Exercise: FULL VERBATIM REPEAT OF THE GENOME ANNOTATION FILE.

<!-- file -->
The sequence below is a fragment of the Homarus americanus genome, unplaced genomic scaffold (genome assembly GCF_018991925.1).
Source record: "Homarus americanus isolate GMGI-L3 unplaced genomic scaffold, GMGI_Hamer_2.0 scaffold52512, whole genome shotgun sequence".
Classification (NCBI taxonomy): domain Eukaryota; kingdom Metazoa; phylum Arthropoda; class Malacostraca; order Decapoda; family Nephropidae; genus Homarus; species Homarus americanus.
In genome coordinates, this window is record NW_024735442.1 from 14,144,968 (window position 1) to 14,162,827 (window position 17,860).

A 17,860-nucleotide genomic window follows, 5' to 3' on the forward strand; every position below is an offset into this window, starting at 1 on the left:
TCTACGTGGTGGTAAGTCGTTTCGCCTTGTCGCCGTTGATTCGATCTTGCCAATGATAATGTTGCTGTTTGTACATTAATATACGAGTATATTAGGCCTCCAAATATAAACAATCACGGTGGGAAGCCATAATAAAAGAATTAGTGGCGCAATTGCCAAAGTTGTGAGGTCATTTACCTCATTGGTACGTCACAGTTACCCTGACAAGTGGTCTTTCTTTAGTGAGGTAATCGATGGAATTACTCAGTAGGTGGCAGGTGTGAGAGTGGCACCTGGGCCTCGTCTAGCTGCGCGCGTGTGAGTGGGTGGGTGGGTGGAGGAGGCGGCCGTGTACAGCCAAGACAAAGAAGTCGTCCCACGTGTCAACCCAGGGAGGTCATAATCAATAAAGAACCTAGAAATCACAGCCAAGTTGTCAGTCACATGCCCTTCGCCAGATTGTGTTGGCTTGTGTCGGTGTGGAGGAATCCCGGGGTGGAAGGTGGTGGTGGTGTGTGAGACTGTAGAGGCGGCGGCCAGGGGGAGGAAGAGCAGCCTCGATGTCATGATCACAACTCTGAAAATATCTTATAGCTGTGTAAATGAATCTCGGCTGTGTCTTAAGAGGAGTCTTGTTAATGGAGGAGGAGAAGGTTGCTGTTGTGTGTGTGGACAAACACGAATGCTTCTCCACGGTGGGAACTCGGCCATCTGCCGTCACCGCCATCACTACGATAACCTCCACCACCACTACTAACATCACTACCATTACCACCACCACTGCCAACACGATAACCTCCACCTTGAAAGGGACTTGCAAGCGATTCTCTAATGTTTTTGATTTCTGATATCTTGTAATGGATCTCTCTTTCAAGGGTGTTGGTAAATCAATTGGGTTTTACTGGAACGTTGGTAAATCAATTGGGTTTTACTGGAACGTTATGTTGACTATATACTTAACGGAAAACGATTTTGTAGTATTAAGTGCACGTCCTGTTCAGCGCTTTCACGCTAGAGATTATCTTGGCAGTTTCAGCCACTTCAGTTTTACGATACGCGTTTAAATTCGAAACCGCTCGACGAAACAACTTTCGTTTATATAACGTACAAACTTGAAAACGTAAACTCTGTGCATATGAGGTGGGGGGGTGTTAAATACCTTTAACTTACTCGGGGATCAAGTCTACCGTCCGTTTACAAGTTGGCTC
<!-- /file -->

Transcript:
The sequence below is a fragment of the Homarus americanus genome, unplaced genomic scaffold (genome assembly GCF_018991925.1).
Source record: "Homarus americanus isolate GMGI-L3 unplaced genomic scaffold, GMGI_Hamer_2.0 scaffold52512, whole genome shotgun sequence".
Classification (NCBI taxonomy): domain Eukaryota; kingdom Metazoa; phylum Arthropoda; class Malacostraca; order Decapoda; family Nephropidae; genus Homarus; species Homarus americanus.
In genome coordinates, this window is record NW_024735442.1 from 14,144,968 (window position 1) to 14,162,827 (window position 17,860).

A 17,860-nucleotide genomic window follows, 5' to 3' on the forward strand; every position below is an offset into this window, starting at 1 on the left:
TCTACGTGGTGGTAAGTCGTTTCGCCTTGTCGCCGTTGATTCGATCTTGCCAATGATAATGTTGCTGTTTGTACATTAATATACGAGTATATTAGGCCTCCAAATATAAACAATCACGGTGGGAAGCCATAATAAAAGAATTAGTGGCGCAATTGCCAAAGTTGTGAGGTCATTTACCTCATTGGTACGTCACAGTTACCCTGACAAGTGGTCTTTCTTTAGTGAGGTAATCGATGGAATTACTCAGTAGGTGGCAGGTGTGAGAGTGGCACCTGGGCCTCGTCTAGCTGCGCGCGTGTGAGTGGGTGGGTGGGTGGAGGAGGCGGCCGTGTACAGCCAAGACAAAGAAGTCGTCCCACGTGTCAACCCAGGGAGGTCATAATCAATAAAGAACCTAGAAATCACAGCCAAGTTGTCAGTCACATGCCCTTCGCCAGATTGTGTTGGCTTGTGTCGGTGTGGAGGAATCCCGGGGTGGAAGGTGGTGGTGGTGTGTGAGACTGTAGAGGCGGCGGCCAGGGGGAGGAAGAGCAGCCTCGATGTCATGATCACAACTCTGAAAATATCTTATAGCTGTGTAAATGAATCTCGGCTGTGTCTTAAGAGGAGTCTTGTTAATGGAGGAGGAGAAGGTTGCTGTTGTGTGTGTGGACAAACACGAATGCTTCTCCACGGTGGGAACTCGGCCATCTGCCGTCACCGCCATCACTACGATAACCTCCACCACCACTACTAACATCACTACCATTACCACCACCACTGCCAACACGATAACCTCCACCTTGAAAGGGACTTGCAAGCGATTCTCTAATGTTTTTGATTTCTGATATCTTGTAATGGATCTCTCTTTCAAGGGTGTTGGTAAATCAATTGGGTTTTACTGGAACGTTGGTAAATCAATTGGGTTTTACTGGAACGTTATGTTGACTATATACTTAACGGAAAACGATTTTGTAGTATTAAGTGCACGTCCTGTTCAGCGCTTTCACGCTAGAGATTATCTTGGCAGTTTCAGCCACTTCAGTTTTACGATACGCGTTTAAATTCGAAACCGCTCGACGAAACAACTTTCGTTTATATAACGTACAAACTTGAAAACGTAAACTCTGTGCATATGAGGTGGGGGGGTGTTAAATACCTTTAACTTACTCGGGGATCAAGTCTACCGTCCGTTTACAAGTTGGCTC